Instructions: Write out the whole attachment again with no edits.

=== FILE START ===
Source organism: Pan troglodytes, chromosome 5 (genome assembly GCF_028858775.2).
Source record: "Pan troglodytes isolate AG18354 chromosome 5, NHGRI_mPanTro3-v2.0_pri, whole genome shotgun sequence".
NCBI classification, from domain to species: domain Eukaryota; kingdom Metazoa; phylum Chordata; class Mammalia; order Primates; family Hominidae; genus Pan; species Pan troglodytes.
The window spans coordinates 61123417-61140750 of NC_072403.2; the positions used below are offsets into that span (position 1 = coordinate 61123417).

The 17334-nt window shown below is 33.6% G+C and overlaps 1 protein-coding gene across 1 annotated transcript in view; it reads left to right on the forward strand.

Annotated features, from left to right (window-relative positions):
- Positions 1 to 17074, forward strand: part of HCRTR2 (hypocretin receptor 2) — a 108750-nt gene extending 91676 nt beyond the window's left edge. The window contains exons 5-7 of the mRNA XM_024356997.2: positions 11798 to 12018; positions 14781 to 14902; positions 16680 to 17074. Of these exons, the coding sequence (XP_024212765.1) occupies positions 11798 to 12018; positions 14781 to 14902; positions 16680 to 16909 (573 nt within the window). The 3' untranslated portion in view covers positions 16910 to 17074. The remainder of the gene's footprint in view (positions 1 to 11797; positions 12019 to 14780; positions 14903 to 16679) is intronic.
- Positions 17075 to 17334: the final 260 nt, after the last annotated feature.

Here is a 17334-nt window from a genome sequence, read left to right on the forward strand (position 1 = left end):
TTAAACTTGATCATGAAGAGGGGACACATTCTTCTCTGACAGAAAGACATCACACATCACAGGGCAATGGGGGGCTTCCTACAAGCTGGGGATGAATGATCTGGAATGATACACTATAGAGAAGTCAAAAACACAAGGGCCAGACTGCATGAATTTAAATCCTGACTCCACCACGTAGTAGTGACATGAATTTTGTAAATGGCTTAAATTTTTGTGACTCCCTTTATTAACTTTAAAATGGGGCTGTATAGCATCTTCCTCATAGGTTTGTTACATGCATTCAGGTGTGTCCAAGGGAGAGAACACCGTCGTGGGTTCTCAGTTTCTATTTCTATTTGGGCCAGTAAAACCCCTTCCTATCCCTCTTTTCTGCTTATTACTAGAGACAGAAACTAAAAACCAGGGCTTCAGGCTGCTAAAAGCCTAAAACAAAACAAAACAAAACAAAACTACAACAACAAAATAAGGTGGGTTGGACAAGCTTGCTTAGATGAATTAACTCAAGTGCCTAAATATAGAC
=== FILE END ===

Source organism: Pan troglodytes, chromosome 5 (genome assembly GCF_028858775.2).
Source record: "Pan troglodytes isolate AG18354 chromosome 5, NHGRI_mPanTro3-v2.0_pri, whole genome shotgun sequence".
NCBI classification, from domain to species: domain Eukaryota; kingdom Metazoa; phylum Chordata; class Mammalia; order Primates; family Hominidae; genus Pan; species Pan troglodytes.
The window spans coordinates 61123417-61140750 of NC_072403.2; the positions used below are offsets into that span (position 1 = coordinate 61123417).

The 17334-nt window shown below is 33.6% G+C and overlaps 1 protein-coding gene across 1 annotated transcript in view; it reads left to right on the forward strand.

Annotated features, from left to right (window-relative positions):
- Positions 1 to 17074, forward strand: part of HCRTR2 (hypocretin receptor 2) — a 108750-nt gene extending 91676 nt beyond the window's left edge. The window contains exons 5-7 of the mRNA XM_024356997.2: positions 11798 to 12018; positions 14781 to 14902; positions 16680 to 17074. Of these exons, the coding sequence (XP_024212765.1) occupies positions 11798 to 12018; positions 14781 to 14902; positions 16680 to 16909 (573 nt within the window). The 3' untranslated portion in view covers positions 16910 to 17074. The remainder of the gene's footprint in view (positions 1 to 11797; positions 12019 to 14780; positions 14903 to 16679) is intronic.
- Positions 17075 to 17334: the final 260 nt, after the last annotated feature.

Here is a 17334-nt window from a genome sequence, read left to right on the forward strand (position 1 = left end):
TTAAACTTGATCATGAAGAGGGGACACATTCTTCTCTGACAGAAAGACATCACACATCACAGGGCAATGGGGGGCTTCCTACAAGCTGGGGATGAATGATCTGGAATGATACACTATAGAGAAGTCAAAAACACAAGGGCCAGACTGCATGAATTTAAATCCTGACTCCACCACGTAGTAGTGACATGAATTTTGTAAATGGCTTAAATTTTTGTGACTCCCTTTATTAACTTTAAAATGGGGCTGTATAGCATCTTCCTCATAGGTTTGTTACATGCATTCAGGTGTGTCCAAGGGAGAGAACACCGTCGTGGGTTCTCAGTTTCTATTTCTATTTGGGCCAGTAAAACCCCTTCCTATCCCTCTTTTCTGCTTATTACTAGAGACAGAAACTAAAAACCAGGGCTTCAGGCTGCTAAAAGCCTAAAACAAAACAAAACAAAACAAAACTACAACAACAAAATAAGGTGGGTTGGACAAGCTTGCTTAGATGAATTAACTCAAGTGCCTAAATATAGAC